When beginning the creative phase of pharmaceutical brand name development, an important discussion takes place about brand naming strategies. Naming strategies are areas of creative exploration that are meant to communicate specific concepts or themes. For example, should the name communicate an attribute or benefit of the drug? How about an image or aspirational association? Should the brand name link to the drug’s nonproprietary name? Would an indication associated name be most opportunistic? What role does the science play in the drug’s differentiation and, accordingly, should the name reference the mechanism of action (MOA)? Or should the name simply evoke a desired sound or tonality and utilize an otherwise empty vessel approach.
There is no right or wrong answer when it comes to naming strategies and there are certainly regulatory constraints that must be considered. But some strategies are more appropriate, opportunistic and/or differentiating based on the nature of the drug, the competitive landscape and who, ultimately, the drug will be marketed to (i.e., patients, medical professionals, caregivers, etc.).
Consider for example two brands indicated for Age-Related Macular Degeneration: Genentech’s Lucentis® and Regeneron’s Eylea®. Lucentis® embeds the word lucent, defined as “luminous” or “radiant.” This imagery may evoke a sense of ophthalmic health and wellness (I say “may” because one’s perception of a name’s meaning and how it might infer an end benefit is relatively subjective). The name Eylea® utilizes the Ey- prefix, presumably to connote the word eye, linking the name to the therapy area. Both names are distinctive, memorable, and have a relatively smooth-to-soft cadence (whereas a harder, more powerful sound might not be optimal for an ophthalmic product). Both names appeal to patients and physicians alike, but their underlying strategies create differentiation between the two brands and carve out their own white space within the category.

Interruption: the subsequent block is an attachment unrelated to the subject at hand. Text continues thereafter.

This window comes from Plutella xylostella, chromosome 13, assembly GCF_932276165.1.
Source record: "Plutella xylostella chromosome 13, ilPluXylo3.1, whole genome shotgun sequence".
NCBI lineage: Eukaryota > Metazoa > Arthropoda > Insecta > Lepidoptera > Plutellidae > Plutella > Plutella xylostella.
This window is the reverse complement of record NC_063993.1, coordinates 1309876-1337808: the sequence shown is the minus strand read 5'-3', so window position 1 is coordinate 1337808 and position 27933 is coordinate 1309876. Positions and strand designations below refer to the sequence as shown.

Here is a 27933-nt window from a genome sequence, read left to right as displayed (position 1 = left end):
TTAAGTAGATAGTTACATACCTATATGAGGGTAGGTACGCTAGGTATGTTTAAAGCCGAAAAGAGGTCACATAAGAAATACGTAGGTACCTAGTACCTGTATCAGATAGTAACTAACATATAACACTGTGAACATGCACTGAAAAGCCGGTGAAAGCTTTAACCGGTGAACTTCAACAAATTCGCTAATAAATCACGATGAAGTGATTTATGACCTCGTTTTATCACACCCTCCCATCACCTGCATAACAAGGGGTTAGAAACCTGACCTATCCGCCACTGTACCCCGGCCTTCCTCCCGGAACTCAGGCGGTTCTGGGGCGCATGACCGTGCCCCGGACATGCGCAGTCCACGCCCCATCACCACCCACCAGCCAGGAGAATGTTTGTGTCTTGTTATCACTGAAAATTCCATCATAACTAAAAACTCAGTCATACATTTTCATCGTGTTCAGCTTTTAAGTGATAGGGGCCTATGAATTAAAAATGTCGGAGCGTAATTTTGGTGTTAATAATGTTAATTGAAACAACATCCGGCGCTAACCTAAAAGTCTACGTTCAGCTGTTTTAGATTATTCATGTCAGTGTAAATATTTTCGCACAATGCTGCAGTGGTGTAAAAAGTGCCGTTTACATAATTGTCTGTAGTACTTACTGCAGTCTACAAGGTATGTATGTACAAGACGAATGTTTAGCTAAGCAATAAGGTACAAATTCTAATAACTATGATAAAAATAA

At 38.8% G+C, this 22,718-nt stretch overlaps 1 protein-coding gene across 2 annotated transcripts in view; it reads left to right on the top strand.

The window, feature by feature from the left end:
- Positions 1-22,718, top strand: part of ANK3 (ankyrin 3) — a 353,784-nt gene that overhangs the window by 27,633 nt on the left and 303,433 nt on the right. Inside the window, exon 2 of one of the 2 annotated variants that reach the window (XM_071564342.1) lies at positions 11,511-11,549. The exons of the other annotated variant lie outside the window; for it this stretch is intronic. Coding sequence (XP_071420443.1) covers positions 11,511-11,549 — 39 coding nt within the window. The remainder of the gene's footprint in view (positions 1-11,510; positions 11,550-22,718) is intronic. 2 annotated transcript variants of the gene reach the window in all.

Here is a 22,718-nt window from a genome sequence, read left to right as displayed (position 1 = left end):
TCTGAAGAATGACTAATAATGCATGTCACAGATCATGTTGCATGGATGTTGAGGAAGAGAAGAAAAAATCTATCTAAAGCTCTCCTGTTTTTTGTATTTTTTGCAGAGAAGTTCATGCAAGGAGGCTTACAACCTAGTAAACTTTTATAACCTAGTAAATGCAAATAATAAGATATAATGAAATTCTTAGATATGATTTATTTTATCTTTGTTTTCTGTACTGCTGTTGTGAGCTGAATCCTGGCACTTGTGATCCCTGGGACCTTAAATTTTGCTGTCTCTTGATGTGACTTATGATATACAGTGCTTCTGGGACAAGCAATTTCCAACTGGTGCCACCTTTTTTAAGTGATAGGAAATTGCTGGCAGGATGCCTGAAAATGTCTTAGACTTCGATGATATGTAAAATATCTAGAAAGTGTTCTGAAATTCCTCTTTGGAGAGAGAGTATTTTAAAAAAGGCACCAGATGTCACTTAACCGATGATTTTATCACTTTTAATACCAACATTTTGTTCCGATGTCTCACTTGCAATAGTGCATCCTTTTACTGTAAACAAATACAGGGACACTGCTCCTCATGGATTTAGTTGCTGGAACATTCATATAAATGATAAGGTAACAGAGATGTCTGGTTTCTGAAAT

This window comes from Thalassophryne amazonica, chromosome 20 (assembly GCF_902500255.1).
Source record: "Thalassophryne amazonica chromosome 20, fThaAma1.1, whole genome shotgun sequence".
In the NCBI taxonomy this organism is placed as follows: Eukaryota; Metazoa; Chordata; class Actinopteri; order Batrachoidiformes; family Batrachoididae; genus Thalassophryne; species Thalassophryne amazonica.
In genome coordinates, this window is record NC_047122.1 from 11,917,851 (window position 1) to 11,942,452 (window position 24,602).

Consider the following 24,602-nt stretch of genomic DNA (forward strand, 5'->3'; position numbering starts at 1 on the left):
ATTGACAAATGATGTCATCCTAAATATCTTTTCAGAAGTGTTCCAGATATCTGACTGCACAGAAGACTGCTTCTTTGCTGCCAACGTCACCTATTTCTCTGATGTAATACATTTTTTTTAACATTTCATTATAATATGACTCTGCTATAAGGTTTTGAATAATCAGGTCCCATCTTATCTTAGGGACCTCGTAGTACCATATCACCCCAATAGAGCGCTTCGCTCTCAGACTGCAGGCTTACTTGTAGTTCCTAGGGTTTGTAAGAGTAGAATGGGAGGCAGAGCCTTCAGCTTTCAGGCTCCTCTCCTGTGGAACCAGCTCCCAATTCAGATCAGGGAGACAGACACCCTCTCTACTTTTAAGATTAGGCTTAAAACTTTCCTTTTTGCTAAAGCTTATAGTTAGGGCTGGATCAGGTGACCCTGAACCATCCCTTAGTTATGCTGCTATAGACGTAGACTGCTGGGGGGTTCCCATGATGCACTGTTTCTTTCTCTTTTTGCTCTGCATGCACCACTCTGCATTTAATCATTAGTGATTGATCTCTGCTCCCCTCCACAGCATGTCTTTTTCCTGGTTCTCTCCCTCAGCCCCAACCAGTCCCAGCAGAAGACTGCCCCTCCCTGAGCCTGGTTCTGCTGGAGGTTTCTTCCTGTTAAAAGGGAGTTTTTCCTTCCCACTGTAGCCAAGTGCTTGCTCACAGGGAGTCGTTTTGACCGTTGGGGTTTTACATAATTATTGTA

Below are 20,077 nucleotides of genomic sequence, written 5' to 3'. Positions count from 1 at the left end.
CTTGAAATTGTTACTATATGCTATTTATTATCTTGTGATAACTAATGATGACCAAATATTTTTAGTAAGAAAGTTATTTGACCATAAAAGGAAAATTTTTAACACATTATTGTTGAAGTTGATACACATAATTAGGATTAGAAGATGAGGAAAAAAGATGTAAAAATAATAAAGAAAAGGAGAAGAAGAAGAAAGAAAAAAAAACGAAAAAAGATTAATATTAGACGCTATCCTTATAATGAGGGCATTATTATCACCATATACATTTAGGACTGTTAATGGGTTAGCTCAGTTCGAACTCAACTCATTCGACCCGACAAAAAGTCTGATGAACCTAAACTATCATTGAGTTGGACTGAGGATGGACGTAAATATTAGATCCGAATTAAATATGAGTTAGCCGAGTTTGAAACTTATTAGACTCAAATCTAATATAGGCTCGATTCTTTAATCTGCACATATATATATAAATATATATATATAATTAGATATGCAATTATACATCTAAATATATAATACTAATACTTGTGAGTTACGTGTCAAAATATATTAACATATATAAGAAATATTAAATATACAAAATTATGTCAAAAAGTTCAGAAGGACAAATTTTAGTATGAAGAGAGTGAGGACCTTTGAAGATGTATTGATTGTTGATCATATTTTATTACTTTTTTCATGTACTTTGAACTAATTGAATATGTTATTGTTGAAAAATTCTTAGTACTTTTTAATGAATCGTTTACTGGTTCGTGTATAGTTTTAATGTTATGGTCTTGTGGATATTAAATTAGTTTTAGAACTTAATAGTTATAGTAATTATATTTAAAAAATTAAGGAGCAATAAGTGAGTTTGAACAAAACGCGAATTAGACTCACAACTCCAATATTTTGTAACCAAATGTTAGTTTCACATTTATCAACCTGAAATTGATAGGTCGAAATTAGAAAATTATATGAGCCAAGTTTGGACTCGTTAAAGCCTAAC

Some drug categories are dominated by a particular naming strategy. For example, a likely majority of cancer drugs are derived from, or in some way reference, the product’s mechanism of action (MOA). Genentech’s Avastin® evokes its avascular (anti-angiogenic) effects. Astellas’ Xtandi® suggests androgen receptor inhibition. BeiGene’s recently approved Brukinsa® denotes the bruton tyrosine kinase inhibitor class of drugs. The list of MOA-associated cancer drugs is quite extensive. So why are so many oncology drugs based on this strategy? Because the rapid pace of innovation in cancer therapies is largely defined by the development of new classes of drugs, and coining the brand name from that drug class is an effective way of communicating the science to the prescribing physician.
Brand naming strategies are prioritized prior to name creation. This allows the creative team to focus their efforts on messaging and concepts that the project team believes will benefit the brand, its positioning and its differentiation. It is also important to not arbitrarily eliminate naming strategies based on a hunch. An exhaustive and fully explorative naming project should cast a wide net and include multiple naming strategies. Deciding the most relevant and resonant strategy should be reserved for market research, where the target audience will validate the best strategy and, accordingly, the best name.